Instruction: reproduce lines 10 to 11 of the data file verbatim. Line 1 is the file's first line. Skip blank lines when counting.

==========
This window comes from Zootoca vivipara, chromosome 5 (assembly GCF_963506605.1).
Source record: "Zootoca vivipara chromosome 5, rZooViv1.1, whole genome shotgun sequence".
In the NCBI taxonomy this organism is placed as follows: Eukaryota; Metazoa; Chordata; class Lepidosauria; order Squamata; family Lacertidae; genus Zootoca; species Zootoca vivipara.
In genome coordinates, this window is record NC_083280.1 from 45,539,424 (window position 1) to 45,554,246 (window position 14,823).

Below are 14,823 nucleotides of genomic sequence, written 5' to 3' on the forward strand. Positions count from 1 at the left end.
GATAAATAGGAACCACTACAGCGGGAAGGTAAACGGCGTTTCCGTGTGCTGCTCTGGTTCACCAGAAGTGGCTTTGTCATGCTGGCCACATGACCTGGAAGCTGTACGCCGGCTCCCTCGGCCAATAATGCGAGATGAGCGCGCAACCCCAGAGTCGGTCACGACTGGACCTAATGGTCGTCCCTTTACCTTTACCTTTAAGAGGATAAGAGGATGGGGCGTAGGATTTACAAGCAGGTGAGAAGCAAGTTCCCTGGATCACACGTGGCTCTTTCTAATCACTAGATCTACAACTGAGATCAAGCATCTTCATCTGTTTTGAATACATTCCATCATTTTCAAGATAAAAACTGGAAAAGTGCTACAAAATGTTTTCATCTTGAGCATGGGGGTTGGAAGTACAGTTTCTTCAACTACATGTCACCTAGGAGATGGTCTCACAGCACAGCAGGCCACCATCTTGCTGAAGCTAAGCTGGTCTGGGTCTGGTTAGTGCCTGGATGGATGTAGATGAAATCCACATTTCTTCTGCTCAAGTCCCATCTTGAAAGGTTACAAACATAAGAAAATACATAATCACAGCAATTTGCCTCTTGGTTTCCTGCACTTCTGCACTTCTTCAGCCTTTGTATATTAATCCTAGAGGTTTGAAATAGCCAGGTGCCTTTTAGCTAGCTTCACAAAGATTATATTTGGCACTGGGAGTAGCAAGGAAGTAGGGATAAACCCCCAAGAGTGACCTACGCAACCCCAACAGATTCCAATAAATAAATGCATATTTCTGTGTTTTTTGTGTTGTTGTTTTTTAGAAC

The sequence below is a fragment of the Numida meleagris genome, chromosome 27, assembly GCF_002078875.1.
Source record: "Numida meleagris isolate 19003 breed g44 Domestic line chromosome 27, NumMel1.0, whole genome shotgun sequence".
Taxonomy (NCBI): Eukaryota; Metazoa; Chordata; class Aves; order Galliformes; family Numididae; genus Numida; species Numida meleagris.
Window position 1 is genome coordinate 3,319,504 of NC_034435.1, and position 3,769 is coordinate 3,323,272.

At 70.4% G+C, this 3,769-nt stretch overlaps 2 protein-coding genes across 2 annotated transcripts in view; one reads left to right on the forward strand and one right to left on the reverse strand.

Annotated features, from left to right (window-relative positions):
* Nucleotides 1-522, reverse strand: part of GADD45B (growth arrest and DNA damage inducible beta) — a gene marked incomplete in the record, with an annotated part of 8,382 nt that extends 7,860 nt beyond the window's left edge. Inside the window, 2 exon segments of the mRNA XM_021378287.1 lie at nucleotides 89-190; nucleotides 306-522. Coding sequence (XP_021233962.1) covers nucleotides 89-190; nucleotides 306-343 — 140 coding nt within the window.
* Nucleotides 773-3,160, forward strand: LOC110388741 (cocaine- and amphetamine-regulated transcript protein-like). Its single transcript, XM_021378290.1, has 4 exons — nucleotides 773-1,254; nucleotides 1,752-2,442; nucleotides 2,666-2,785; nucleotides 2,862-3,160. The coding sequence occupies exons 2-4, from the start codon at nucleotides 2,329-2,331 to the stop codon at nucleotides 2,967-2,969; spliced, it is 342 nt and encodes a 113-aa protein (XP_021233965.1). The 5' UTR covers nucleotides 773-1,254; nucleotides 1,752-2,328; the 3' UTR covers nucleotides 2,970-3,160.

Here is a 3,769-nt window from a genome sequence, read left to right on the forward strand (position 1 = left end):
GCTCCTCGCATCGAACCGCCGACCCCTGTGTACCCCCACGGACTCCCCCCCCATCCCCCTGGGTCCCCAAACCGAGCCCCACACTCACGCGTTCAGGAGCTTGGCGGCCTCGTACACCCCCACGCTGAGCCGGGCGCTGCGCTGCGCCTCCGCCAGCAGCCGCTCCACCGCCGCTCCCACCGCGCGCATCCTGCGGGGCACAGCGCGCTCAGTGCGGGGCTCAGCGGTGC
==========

Window position 1 is genome coordinate 3,319,504 of NC_034435.1, and position 3,769 is coordinate 3,323,272.

At 70.4% G+C, this 3,769-nt stretch overlaps 2 protein-coding genes across 2 annotated transcripts in view; one reads left to right on the forward strand and one right to left on the reverse strand.